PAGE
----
Patent application title: SPINTRAPS AND SPIN LABELS AND THEIR HYDROXYLAMINES FOR PERI- AND POST-MENOPAUSAL SYNDROME
Peter Herbert Proctor (Houston, TX, US)
IPC8 Class: AA61K31445FI
Class name: Heterocyclic carbon compounds containing a hetero ring having chalcogen (i.e., o,s,se or te) or nitrogen as the only ring hetero atoms doai hetero ring is six-membered consisting of one nitrogen and five carbon atoms piperidines
Publication date: 2014-09-18
Patent application number: 20140275166
Spin-traps and spin labels and their reduction products are claimed for
the treatment of peri- and post-menopausal syndrome.
1. A method for the treatment of perimenopausal and post-menopausal
symptoms in persons in need thereof with a spin trap or its reduced forms
at a pharmacologically-effective dose
2. A method for the treatment of perimenopausal and post-menopausal symptoms in persons in need thereof with a spin-label or its reduced forms at a pharmacologically-effective dose.
3. A method for the treatment of perimenopausal and post-menopausal symptoms in persons in need thereof where the spin label is TEMPO (2,2,6,6-tetramethyl-1-piperidinyl-1-oxyl) or a pharmacologically-active derivative. These include 4-hydroxy-TEMPO (TEMPOL), 4 amino-TEMPO, Mito-TEMPOL and/or reduced derivatives such as TEMPO-H or TEMPOL-H, as well as their pharmacologically-active esters, ethers or amides.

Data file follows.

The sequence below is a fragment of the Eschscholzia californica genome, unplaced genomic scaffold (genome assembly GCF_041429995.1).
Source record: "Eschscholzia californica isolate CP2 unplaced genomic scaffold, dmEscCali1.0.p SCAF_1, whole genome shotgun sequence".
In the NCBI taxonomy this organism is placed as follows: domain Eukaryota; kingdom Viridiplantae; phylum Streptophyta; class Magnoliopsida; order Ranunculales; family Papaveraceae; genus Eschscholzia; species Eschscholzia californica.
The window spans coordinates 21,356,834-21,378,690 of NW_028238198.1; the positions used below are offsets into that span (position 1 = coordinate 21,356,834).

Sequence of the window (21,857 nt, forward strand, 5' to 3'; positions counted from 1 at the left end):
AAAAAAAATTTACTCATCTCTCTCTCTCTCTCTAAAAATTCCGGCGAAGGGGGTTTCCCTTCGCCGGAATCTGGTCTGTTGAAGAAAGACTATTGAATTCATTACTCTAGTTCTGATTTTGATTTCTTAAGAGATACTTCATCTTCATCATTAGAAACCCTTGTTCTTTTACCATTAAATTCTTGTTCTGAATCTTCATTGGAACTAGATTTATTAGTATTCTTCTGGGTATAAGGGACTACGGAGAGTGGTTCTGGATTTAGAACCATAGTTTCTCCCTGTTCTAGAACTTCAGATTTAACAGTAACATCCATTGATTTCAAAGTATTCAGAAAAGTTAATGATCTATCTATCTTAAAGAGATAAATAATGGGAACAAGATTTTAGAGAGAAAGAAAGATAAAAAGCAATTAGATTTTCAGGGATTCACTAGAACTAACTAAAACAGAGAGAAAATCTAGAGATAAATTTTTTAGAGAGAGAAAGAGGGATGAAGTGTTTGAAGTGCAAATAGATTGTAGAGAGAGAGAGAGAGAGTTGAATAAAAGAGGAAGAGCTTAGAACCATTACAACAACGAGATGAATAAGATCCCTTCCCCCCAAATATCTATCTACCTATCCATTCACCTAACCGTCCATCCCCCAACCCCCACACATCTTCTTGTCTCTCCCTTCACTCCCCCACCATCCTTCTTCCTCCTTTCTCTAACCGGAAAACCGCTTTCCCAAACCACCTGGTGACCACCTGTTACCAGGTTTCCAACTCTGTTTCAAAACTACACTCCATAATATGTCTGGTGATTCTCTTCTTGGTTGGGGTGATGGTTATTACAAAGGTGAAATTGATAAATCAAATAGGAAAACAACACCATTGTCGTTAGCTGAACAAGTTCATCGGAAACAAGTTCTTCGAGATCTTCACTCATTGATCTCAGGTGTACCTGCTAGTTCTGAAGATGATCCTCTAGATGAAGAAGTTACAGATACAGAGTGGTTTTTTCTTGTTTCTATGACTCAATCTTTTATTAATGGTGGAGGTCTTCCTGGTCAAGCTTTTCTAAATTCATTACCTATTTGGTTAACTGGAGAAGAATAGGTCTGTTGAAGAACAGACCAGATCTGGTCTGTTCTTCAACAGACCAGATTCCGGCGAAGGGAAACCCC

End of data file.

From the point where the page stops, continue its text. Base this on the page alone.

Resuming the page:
4. A method for the treatment of perimenopausal and post-menopausal symptoms in persons in need thereof where the spin-trap is phenylbutylnitrone or 2-methyl, 2-nitrosopropane or their reduced forms.
5. A method for the treatment of perimenopausal and post-menopausal symptoms in persons in need thereof where the pharmacologically-effective dose is 0.01-2000 mg per day of a pharmacologically-active nitroxide, nitrone, or nitroso spin-trap, spin label or their equivalent hydroxylamine or other reduced derivatives administered by suitable means such as orally, sublingually, transrectally, dermally, intramuscularly, or intravenously.